Meanwhile, another slow-burning trend still offers potential. We haven’t gotten the revolution that wireless carriers promised in 2021, but 5G is changing consumer behavior in more subtle ways. The reliability of data streaming has improved significantly, and carriers continue to make 5G infrastructure improvements that should move us closer to the promise. It may not be a bad time to invest in products and tools to take advantage of the increased capacity when it arrives.

Your best path to growth in 2024 may not be an all-in investment in any one of these trends. Instead, it may be an opportunistic adoption of process improvements and tools that help you stay lean and focus on your core business. You might decide to position yourself as a knowledgeable service provider to companies operating in these areas, offering cloud services or UX expertise to those working on the technical cutting edge. 

A year for resilience

In our year-end post on API trends in 2022, we mentioned some of the curveballs and roadblocks last year threw our way. If we were hoping for an easier 2023, most of us didn’t get it – but if you’re reading this article, we celebrate your strength and resolve! Reflecting on the challenges of the past year can only prepare us better for the future.

Financial challenges abound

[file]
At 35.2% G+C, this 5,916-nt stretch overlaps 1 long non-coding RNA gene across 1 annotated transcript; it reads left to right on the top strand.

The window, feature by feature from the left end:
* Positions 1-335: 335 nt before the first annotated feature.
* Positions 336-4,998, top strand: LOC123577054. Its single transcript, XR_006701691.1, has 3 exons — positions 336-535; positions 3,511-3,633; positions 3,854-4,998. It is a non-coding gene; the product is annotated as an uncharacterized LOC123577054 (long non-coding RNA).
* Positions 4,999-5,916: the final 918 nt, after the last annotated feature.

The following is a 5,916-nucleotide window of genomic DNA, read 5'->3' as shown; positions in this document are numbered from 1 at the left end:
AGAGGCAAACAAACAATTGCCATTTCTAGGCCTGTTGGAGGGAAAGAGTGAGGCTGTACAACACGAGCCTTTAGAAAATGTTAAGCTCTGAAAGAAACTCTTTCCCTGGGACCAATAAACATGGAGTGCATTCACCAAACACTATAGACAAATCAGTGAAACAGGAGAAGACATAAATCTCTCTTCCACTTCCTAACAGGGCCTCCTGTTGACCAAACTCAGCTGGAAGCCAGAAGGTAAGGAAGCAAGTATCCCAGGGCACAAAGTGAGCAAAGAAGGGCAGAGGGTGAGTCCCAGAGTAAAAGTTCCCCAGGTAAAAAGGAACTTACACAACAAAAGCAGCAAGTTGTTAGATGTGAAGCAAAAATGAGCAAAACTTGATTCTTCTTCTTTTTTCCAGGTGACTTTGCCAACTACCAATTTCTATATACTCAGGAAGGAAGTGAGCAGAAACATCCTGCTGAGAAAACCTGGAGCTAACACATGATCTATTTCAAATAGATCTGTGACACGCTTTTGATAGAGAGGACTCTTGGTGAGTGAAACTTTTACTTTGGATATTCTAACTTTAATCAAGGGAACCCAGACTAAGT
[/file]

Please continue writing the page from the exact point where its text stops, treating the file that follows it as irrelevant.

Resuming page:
One trend that held over from 2022 was hard to ignore – layoffs continued across the tech industry. While the rate slowed as the year went on, the total number of tech layoffs in 2023 has already exceeded those in 2022. There are reasons to expect 2024 will be better in this regard – most major stock indexes will end the year higher than they started, some by quite a wide margin. Inflation is down, and many people expect interest rates to stabilize in 2024, allowing companies to spend money more freely. 

The year has been particularly tough for small companies and startups, which may remain true for a while. The Russell 2000, an index of 2,000 of the smallest publicly traded companies in the US, is the only major stock index that is likely to end 2023 lower than it started. Venture funding shrank dramatically in the first half of the year and so far hopes for a new VC investment boom haven’t panned out.